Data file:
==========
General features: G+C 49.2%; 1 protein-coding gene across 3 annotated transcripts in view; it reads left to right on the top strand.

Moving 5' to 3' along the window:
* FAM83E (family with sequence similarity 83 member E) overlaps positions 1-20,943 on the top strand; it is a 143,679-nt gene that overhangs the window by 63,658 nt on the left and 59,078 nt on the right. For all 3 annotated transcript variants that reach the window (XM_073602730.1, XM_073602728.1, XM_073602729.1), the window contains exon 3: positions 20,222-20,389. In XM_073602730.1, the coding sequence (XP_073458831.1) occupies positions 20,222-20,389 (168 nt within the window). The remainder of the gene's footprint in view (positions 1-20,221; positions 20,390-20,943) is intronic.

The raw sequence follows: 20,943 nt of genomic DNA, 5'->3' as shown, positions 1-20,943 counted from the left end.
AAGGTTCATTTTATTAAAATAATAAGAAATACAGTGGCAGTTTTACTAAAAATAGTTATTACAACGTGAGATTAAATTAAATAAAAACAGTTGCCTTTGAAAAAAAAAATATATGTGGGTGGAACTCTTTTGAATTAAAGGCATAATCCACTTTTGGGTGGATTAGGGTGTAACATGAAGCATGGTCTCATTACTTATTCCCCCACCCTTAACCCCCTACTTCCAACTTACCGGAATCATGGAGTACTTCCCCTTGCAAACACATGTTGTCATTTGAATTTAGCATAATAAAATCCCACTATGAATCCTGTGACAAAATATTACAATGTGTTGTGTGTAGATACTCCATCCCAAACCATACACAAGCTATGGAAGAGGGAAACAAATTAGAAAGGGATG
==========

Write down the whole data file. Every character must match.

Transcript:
General features: G+C 49.2%; 1 protein-coding gene across 3 annotated transcripts in view; it reads left to right on the top strand.

Moving 5' to 3' along the window:
* FAM83E (family with sequence similarity 83 member E) overlaps positions 1-20,943 on the top strand; it is a 143,679-nt gene that overhangs the window by 63,658 nt on the left and 59,078 nt on the right. For all 3 annotated transcript variants that reach the window (XM_073602730.1, XM_073602728.1, XM_073602729.1), the window contains exon 3: positions 20,222-20,389. In XM_073602730.1, the coding sequence (XP_073458831.1) occupies positions 20,222-20,389 (168 nt within the window). The remainder of the gene's footprint in view (positions 1-20,221; positions 20,390-20,943) is intronic.

The raw sequence follows: 20,943 nt of genomic DNA, 5'->3' as shown, positions 1-20,943 counted from the left end.
AAGGTTCATTTTATTAAAATAATAAGAAATACAGTGGCAGTTTTACTAAAAATAGTTATTACAACGTGAGATTAAATTAAATAAAAACAGTTGCCTTTGAAAAAAAAAATATATGTGGGTGGAACTCTTTTGAATTAAAGGCATAATCCACTTTTGGGTGGATTAGGGTGTAACATGAAGCATGGTCTCATTACTTATTCCCCCACCCTTAACCCCCTACTTCCAACTTACCGGAATCATGGAGTACTTCCCCTTGCAAACACATGTTGTCATTTGAATTTAGCATAATAAAATCCCACTATGAATCCTGTGACAAAATATTACAATGTGTTGTGTGTAGATACTCCATCCCAAACCATACACAAGCTATGGAAGAGGGAAACAAATTAGAAAGGGATG